public class SecurityConfiguration extends WebSecurityConfigurerAdapter {

  public void configure(WebSecurity web) throws Exception {

Discoverable and Linkable

We use Vaadin routing annotations so as each stage of the application has a unique URL that can be linkable.

As we already know manifest file is served and generated by Flow according to the provided @PWA configuration. There we can customize how the icon looks in the home-screen and task manager, as well as the splash-screen and background.


The presence of a manifest.webmanifest and a Service-Worker, allows that the user will be prompted to install the App when visiting the web site a few times.

Chrome criteria for displaying the install banner is to register a service worker, to serve the page over HTTPS, and to provide name, short_name, start_url and 192x192 icon in manifest.webmanifest.
Adding App to Home Screen

Once you have the app-icon installed on your home-screen, click on it. Bakery will open in full-screen like a native app, you can see a splash-screen when it is opening.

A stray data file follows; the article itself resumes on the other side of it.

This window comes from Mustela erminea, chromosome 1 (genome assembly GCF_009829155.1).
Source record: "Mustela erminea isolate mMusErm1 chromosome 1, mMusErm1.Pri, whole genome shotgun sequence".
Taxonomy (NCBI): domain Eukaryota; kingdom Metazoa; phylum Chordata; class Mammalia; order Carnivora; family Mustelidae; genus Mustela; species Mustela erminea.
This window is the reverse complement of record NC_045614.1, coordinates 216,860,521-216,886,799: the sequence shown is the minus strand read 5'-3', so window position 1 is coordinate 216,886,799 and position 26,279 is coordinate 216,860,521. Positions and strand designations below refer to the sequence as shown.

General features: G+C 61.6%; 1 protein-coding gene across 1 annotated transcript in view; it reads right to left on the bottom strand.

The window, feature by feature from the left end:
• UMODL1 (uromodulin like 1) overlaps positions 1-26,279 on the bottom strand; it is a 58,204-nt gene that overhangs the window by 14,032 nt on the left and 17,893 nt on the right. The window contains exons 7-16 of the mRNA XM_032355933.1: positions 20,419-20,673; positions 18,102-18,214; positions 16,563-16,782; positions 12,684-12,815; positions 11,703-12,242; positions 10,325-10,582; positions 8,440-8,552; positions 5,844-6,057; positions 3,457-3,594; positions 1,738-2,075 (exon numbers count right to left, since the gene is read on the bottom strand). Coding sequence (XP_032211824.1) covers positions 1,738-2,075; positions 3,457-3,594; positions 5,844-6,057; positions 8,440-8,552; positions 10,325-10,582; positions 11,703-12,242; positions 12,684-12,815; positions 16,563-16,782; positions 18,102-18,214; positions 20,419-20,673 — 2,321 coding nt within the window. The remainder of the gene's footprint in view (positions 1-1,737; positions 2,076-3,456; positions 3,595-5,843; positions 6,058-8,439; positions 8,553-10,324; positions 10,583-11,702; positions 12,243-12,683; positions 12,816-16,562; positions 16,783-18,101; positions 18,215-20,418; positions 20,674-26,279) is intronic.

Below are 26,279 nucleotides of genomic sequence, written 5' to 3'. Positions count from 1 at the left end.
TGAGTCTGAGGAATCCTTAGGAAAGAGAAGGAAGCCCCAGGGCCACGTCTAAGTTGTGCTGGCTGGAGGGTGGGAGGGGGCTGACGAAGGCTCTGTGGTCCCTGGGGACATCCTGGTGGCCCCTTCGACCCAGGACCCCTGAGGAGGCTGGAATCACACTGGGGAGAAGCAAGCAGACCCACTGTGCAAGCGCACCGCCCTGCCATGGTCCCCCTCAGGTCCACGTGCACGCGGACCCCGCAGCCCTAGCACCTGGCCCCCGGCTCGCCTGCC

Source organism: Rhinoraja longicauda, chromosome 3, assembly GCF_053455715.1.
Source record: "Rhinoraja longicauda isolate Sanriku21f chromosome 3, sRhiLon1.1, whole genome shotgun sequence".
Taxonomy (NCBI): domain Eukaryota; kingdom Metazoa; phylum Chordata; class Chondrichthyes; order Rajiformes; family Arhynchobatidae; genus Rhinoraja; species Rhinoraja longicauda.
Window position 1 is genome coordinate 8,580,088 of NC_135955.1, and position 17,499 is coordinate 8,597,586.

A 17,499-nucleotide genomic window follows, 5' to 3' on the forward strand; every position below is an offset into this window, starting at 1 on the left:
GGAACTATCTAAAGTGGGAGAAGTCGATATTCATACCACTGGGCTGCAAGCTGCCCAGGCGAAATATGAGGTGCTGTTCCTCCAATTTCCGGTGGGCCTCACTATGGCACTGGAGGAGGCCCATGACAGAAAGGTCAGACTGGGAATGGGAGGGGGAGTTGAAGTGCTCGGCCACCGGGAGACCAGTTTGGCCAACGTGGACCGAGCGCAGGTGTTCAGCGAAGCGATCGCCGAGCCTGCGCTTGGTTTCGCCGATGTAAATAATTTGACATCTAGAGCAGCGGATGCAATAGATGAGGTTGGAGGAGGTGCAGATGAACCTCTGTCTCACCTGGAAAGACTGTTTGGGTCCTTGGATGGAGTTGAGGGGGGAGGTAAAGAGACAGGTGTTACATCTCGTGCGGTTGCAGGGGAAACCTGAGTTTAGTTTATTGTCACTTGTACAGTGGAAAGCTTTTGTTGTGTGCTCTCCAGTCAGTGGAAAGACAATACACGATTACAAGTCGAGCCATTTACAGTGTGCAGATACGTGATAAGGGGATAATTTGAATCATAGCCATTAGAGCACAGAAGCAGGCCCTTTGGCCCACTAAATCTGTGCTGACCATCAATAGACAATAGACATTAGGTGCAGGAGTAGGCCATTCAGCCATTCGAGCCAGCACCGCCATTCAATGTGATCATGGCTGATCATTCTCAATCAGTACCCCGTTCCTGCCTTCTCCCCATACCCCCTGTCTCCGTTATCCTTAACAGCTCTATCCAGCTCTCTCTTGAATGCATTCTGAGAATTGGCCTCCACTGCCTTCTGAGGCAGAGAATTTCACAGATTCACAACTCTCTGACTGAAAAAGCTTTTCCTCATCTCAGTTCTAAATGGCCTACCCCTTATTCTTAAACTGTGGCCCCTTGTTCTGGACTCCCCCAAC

In the following image, you can compare the App running in a tablet when it is opened from the home screen - looking as native, or in the browser - looking as a standard web page.

Starting the App from Home Screen

App Like, and Responsiveness

Bakery utilizes a bunch of techniques to look as a native application, and to adjust to the device screen size.

  • A responsive Web components selection:

    • vaadin-grid for displaying data without consuming so much resources.

    • vaadin-dialog is used for displaying forms, this guarantees that we can control whether the form is shown as a modal layer, or in full screen.

    • vaadin-form to configure responsive steps based on the viewport.

    • vaadin-tabs is able to adapt to the available space an show navigation arrows in case.

    • vaadin-board a responsive component used in the dashboard.

  • Vaadin themes for small visual variants in the components.

  • CSS media queryes for fine control, and to set CSS properties based on screen size.

in Bakery, custom styling of a specific template is done in its file, but component theming and common for the App styles are gathered in the shared-style.css file.


By using vaadin-core-elements it is guaranteed that screens are accessible